Dislodged/loose teeth

When a tooth has been dislodged or loosened from its socket by trauma or decay, it might be possible to save it. If the tooth remains in the mouth and attached to the blood vessels and nerves, there is a good chance root canal therapy will not be necessary.

It is important to call the dentist immediately to make an appointment. In the meantime, use a cold compress and over-the-counter medications to relieve pain. The dentist will reposition the tooth and add splints to stabilize it. If the tooth fails to heal, root canal therapy may be required.

If you have questions or concerns about dental emergencies, please contact the office.

Dental sedation is a technique that can be used when a patient suffers from dental anxiety or dental phobia. We are happy to offer a number of solutions for our patients to make their dental visit as comfortable as possible.

Sedation dentistry techniques enable patients who might otherwise avoid the dentist, to receive dental treatment necessary for a healthy smile. Depending on the extent of the anxiety or phobia, varying degrees of dental sedation can be utilized as described below.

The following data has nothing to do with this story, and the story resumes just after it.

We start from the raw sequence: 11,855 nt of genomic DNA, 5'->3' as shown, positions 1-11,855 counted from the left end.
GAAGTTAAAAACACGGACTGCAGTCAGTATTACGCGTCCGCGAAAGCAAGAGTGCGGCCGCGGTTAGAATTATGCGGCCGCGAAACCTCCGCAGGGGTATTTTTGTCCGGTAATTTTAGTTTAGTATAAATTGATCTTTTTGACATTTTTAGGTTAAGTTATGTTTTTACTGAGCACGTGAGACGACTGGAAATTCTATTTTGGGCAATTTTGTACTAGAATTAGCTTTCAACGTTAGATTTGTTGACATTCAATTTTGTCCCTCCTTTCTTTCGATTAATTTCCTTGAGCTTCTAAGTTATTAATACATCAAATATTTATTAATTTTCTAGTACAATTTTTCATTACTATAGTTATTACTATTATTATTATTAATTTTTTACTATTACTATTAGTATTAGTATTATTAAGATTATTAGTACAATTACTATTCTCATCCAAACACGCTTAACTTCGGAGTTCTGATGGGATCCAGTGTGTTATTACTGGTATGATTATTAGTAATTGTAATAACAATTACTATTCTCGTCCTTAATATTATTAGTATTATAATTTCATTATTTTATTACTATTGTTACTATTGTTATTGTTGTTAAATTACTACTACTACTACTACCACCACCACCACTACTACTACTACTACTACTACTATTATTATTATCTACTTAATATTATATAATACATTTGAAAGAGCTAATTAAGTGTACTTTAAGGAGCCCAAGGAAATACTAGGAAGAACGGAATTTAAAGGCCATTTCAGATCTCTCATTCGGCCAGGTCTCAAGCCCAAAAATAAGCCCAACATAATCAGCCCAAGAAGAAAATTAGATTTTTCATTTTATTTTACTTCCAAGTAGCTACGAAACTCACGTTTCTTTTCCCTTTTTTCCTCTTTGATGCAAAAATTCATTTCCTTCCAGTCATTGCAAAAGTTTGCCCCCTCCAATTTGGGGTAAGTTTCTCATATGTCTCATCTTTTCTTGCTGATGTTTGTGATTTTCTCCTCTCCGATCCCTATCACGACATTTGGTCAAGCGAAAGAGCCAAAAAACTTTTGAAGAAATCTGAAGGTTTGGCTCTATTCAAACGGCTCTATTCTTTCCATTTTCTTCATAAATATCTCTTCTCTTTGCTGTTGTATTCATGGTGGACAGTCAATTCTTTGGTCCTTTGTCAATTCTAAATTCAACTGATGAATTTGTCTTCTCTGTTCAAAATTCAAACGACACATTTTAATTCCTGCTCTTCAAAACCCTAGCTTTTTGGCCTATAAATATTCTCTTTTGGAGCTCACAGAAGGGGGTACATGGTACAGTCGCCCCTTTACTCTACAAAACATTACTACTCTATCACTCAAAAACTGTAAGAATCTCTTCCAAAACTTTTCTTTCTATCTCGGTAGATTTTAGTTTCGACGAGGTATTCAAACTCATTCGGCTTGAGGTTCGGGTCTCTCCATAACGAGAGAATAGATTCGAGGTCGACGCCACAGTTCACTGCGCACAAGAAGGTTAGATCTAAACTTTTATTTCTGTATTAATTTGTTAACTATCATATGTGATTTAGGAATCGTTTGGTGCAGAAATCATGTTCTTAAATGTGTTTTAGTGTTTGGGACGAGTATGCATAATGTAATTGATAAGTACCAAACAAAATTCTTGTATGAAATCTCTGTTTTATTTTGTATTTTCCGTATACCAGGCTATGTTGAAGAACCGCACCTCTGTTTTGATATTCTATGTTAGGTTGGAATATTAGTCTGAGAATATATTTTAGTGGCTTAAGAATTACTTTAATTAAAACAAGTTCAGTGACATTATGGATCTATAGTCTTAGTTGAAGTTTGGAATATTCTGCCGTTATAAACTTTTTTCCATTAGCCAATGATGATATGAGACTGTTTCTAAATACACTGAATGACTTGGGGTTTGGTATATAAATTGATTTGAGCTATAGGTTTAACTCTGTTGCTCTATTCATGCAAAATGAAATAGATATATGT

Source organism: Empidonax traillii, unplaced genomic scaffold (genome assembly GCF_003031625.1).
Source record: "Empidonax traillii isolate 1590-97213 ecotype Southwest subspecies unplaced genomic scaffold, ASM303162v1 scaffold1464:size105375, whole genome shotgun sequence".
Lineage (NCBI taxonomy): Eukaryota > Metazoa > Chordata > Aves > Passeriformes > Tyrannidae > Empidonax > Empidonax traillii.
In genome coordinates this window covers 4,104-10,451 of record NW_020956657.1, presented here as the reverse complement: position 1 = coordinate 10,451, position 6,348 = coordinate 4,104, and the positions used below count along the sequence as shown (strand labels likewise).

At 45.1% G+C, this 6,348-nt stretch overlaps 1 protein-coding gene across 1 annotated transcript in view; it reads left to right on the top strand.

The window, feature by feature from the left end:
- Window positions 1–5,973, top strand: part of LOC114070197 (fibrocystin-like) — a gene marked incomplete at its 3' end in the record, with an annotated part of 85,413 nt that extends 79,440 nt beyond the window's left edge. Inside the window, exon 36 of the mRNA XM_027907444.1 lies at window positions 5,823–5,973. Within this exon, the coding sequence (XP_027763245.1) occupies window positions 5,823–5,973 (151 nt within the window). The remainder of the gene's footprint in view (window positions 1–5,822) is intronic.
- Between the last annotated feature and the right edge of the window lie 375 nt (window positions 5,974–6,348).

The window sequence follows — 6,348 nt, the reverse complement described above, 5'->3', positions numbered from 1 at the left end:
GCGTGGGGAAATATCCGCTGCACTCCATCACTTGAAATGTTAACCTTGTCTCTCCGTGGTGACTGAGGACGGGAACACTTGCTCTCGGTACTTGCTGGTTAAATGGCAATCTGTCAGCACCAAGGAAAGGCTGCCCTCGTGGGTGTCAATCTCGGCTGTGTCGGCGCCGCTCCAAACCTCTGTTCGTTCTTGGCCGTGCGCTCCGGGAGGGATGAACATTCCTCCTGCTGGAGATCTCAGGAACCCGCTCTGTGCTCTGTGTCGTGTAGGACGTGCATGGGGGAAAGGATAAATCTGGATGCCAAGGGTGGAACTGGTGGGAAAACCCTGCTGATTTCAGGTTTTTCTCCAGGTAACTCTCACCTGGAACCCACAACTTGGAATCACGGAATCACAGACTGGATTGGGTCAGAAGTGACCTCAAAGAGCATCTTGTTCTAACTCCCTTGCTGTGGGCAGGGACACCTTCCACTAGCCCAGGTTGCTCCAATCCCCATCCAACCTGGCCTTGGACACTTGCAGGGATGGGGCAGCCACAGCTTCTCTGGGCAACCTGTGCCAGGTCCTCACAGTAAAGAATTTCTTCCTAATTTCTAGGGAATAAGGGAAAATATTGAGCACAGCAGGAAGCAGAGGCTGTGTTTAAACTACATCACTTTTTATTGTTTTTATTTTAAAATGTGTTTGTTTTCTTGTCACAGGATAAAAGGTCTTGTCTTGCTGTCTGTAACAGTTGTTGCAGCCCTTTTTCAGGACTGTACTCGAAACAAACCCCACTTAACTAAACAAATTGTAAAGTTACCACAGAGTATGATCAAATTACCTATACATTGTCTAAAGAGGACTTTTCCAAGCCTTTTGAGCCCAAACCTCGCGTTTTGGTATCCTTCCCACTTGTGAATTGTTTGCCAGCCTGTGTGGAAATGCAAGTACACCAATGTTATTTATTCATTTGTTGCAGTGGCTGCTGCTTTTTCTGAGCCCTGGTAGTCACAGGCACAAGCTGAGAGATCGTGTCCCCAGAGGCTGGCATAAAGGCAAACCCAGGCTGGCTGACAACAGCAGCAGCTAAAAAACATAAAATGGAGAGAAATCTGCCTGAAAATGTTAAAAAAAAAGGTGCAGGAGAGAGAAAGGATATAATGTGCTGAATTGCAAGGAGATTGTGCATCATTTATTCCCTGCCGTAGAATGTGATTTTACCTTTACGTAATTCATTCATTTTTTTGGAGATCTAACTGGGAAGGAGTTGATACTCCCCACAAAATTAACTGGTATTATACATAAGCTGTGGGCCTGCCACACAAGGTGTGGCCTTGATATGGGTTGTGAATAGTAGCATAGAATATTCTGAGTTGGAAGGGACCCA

Nitrous Oxide Sedation

Nitrous Oxide sedation, also known as “laughing gas” is commonly used to make treatment more comfortable. This sedation is inhaled through a mask that allows you to breathe in the medication and induces a state of relaxation. Local anesthetic will be administered in conjunction with nitrous oxide to eliminate pain.

Oral Sedatives

This medication can be given to a patient the night before a dentistry procedure or 30 minutes to an hour prior to the dental appointment, depending on the severity of the anxiety. Oral sedatives do not provide pain relief, so an injection of local anesthetic will also be administered.